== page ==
Have you ever felt out of your depth or that can’t do the job you’ve been hired to do? Do you worry you will be discovered at any point as a ‘fraud’? You may be suffering from impostor syndrome: a phenomenon where an individual doubts their skills, talents, abilities, and accomplishments in the face of obvious success.

The experience can leave the individual feeling as though they will be ‘exposed’ of their fraudulence. Impostor syndrome comes from the term impostor phenomenon, which was introduced in 1978 in the article “The Imposter Phenomenon in High Achieving Women: Dynamics and Therapeutic Intervention” by Dr. Pauline R. Clance and Dr. Suzanne A. Imes. When the term was first introduced, it was thought to apply mostly to accomplished women, however, since then, it has been studied and recognised to be more broadly experienced and is considered a potential threat to diversity in the workplace.

Studies have suggested that 70% of people experience the syndrome at some point in their career. In March, we conducted our ‘Female Leaders: Inspiring Together’ series in which we interviewed a multitude of female leaders across the life science, pharma and medical device industries and 80% of those interviewed said they had experienced some form of self-doubt or impostor syndrome during their career. We also conducted a LinkedIn survey that highlighted 87% of our network had suffered from it at some point in their career. If you are unsure of whether this is something you have experienced or are currently experiencing, you can take a quick test here.

Who is most likely to suffer?

Access Commercial Finance surveyed over 3,000 adults in the UK and found that impostor syndrome affects 62% of people at work. 66% of women and 56% of men said they had experienced it in the last 12 months. This raises the question, are women more likely to experience these feelings of inadequacy in the workplace? Generally, impostor syndrome can affect anyone of any age, gender or race. However, due to the gender gap in leadership positions, and recognised issues with bias in the workplace, it has been found to disproportionally affect women, with women from black and ethnic minority backgrounds even more likely to experience impostor syndrome in comparison to white male employees. A white male can more easily find a relatable role model in the workplace than a woman from an ethnic minority background can and this is said to be part of the reason.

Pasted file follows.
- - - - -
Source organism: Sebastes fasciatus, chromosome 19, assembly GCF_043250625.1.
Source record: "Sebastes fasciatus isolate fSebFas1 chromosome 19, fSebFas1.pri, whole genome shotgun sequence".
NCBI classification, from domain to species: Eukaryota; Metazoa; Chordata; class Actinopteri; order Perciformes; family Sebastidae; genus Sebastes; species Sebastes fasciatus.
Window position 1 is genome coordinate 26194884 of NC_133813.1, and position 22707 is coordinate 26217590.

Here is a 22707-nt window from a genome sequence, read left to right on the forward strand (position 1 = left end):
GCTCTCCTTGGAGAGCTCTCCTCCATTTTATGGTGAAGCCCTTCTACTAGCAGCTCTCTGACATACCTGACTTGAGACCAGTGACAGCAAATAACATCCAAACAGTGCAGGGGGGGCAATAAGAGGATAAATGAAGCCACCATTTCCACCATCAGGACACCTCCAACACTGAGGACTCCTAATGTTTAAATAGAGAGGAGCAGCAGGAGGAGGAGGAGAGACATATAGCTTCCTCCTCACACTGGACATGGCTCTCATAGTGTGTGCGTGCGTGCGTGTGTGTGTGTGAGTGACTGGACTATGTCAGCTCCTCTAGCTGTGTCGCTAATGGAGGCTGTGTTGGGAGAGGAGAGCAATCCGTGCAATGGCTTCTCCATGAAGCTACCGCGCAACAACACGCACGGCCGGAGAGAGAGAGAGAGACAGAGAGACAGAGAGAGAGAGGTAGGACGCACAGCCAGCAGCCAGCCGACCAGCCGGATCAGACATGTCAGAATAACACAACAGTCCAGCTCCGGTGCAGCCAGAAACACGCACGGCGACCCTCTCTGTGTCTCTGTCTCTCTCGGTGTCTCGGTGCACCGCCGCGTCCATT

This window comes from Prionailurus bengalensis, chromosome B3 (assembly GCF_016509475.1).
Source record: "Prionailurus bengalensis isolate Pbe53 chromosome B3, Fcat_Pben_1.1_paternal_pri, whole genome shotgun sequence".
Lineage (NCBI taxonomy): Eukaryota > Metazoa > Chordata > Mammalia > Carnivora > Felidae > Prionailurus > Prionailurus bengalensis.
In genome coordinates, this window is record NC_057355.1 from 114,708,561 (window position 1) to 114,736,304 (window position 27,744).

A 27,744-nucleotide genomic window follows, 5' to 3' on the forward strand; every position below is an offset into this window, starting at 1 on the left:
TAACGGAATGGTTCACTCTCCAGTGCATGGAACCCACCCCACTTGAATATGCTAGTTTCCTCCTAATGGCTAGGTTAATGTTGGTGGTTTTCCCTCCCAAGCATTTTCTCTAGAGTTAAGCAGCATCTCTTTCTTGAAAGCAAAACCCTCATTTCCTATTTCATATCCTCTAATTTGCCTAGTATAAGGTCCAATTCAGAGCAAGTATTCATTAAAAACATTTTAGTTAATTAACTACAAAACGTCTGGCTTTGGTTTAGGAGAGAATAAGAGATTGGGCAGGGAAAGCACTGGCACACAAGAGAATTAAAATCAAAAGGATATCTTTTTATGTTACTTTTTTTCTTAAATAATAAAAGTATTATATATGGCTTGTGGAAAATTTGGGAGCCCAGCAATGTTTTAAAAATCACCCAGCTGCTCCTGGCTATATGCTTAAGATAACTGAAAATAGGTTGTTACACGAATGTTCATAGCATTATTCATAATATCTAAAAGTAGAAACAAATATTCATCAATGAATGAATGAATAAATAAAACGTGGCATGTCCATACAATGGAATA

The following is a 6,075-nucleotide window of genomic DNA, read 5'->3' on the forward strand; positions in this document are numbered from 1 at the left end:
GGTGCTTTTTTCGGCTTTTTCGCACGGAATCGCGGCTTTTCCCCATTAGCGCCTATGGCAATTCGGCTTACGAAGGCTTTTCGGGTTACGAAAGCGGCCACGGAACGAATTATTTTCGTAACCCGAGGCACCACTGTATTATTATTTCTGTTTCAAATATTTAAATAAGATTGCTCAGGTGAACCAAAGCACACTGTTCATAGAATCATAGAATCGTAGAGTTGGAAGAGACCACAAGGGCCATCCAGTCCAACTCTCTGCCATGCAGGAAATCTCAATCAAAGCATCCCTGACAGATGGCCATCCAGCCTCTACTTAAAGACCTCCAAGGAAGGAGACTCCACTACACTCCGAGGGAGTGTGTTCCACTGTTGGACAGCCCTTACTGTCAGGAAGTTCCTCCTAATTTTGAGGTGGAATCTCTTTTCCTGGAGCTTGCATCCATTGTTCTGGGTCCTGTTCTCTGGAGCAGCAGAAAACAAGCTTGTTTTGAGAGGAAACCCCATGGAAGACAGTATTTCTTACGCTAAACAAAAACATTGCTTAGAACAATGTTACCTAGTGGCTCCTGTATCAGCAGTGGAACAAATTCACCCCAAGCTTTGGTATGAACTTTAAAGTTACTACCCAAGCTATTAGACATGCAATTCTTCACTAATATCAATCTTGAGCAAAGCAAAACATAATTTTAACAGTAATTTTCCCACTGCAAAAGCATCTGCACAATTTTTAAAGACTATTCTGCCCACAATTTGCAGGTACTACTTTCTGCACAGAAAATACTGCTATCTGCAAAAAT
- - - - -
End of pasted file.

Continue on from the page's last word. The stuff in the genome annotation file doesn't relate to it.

This stems from deeper-rooted issues around diversity in leadership. Lean In, a community dedicated to helping women achieve their ambitions, suggested in their 2019 report that women are less likely than men to be hired and promoted to manager. Men hold 62% of manager-level positions, whilst women hold just 38%. Similarly, Catalyst, a global non-profit organisation that works to promote women into leadership positions, reported in 2019 that women within the US held only 26.1% of directorships, women in France held 44.3%, and the UK only 31.7%. Catalyst also suggested that less than 5% of US corporate board seats are held by women from black and ethnic minority backgrounds, despite making up 18% of the US population. Without relatability to gender or race within senior levels, many are bound to feel there is a lack of advancement opportunity and perhaps feel they don’t belong at that level – as they have no one to look up to. Brian Daniel Norton, a psychotherapist and executive coach also suggested that “Women, women of colour, especially black women, as well as the LGBTQ community are most at risk, when you experience systemic oppression or are directly or indirectly told your whole life that you are less-than or undeserving of success and you begin to achieve things in a way that goes against a long-standing narrative in the mind, impostor syndrome will occur.”

How do you manage impostor syndrome, and how do you stop it from affecting your career?

1. Acknowledge this is something a lot of people experience